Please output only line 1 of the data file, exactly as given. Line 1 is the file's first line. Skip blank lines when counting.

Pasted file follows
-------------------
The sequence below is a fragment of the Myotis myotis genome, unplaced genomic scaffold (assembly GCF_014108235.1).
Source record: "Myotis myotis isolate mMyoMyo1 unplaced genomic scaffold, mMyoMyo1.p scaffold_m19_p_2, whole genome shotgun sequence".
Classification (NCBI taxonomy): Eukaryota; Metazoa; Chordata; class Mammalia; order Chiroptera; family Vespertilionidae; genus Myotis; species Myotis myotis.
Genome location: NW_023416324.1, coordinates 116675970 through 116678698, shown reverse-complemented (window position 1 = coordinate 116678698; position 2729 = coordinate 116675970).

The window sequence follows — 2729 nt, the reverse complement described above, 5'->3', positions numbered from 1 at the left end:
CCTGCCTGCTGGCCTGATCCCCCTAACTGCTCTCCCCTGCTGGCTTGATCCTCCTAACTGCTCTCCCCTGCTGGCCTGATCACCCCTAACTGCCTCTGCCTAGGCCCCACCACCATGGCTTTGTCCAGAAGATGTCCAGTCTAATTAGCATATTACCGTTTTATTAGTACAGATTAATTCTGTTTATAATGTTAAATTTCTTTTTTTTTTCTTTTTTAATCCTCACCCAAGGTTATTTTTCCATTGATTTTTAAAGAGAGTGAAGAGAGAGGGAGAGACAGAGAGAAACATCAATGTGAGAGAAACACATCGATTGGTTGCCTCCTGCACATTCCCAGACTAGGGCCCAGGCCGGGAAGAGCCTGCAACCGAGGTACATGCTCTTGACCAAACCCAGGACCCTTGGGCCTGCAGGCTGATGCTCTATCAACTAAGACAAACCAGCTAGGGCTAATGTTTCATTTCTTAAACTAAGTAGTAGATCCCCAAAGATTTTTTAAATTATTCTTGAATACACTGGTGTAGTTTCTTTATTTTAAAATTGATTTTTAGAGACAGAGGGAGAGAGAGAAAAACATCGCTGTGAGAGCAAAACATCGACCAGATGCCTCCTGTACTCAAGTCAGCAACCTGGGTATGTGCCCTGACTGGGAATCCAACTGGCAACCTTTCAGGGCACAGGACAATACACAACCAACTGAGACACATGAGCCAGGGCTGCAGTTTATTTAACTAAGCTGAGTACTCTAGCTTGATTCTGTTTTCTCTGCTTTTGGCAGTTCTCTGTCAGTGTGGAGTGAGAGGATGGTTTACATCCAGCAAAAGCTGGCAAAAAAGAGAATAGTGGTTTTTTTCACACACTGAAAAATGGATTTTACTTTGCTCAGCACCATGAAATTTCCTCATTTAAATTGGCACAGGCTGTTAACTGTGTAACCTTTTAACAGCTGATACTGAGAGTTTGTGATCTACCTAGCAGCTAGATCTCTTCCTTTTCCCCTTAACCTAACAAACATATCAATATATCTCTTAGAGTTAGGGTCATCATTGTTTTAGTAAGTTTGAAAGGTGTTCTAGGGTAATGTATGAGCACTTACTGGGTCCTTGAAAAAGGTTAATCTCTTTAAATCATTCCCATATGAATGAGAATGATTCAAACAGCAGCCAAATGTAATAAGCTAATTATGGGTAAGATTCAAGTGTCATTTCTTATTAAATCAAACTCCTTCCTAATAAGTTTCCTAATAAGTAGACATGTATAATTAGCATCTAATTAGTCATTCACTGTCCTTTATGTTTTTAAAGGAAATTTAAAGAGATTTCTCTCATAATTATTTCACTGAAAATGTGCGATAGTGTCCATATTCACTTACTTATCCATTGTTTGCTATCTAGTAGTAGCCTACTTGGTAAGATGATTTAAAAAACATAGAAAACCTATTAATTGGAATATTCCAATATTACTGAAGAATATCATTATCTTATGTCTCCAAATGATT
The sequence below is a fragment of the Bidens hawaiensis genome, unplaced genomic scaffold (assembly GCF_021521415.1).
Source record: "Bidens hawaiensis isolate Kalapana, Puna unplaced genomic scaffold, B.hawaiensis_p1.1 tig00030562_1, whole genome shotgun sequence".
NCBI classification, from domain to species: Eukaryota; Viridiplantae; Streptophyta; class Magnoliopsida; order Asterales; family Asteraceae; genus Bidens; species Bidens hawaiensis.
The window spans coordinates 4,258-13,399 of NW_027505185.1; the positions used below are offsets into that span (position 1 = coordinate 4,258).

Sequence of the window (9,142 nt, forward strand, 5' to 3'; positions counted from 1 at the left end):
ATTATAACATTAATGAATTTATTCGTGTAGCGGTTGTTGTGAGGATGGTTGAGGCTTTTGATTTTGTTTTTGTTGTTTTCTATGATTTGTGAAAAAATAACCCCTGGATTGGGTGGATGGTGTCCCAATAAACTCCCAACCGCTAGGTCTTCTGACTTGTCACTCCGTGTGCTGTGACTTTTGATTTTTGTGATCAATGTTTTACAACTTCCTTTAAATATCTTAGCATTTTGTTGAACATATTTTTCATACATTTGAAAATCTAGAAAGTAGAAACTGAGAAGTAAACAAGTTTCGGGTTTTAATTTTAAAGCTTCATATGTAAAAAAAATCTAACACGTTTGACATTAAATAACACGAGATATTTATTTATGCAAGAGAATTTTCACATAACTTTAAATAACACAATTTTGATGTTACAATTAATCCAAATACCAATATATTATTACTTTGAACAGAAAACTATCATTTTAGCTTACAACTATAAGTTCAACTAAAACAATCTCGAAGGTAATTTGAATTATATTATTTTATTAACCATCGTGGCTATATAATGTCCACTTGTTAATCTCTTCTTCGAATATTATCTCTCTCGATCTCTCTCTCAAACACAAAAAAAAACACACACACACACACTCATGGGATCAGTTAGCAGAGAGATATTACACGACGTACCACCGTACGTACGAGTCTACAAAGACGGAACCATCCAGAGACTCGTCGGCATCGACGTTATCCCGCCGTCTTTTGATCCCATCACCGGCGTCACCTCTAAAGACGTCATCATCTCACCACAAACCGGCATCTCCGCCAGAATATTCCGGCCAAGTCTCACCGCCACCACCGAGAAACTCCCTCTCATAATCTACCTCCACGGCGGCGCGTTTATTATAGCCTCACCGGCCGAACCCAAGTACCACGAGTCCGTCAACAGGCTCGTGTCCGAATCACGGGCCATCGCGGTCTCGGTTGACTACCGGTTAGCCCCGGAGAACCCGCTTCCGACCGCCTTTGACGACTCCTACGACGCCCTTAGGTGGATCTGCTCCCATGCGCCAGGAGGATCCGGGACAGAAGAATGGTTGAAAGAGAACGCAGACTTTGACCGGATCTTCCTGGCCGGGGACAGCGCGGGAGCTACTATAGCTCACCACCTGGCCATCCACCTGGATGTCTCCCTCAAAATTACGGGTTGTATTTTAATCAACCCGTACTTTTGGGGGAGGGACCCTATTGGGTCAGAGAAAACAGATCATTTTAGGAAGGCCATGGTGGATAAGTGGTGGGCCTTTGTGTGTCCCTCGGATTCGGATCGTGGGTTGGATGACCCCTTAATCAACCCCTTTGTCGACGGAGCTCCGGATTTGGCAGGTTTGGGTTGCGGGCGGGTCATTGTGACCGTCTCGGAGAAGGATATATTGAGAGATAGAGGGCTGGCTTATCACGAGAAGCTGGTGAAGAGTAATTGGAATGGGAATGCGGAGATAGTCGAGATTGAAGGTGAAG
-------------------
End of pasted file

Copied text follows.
The sequence below is a fragment of the Myotis myotis genome, unplaced genomic scaffold (assembly GCF_014108235.1).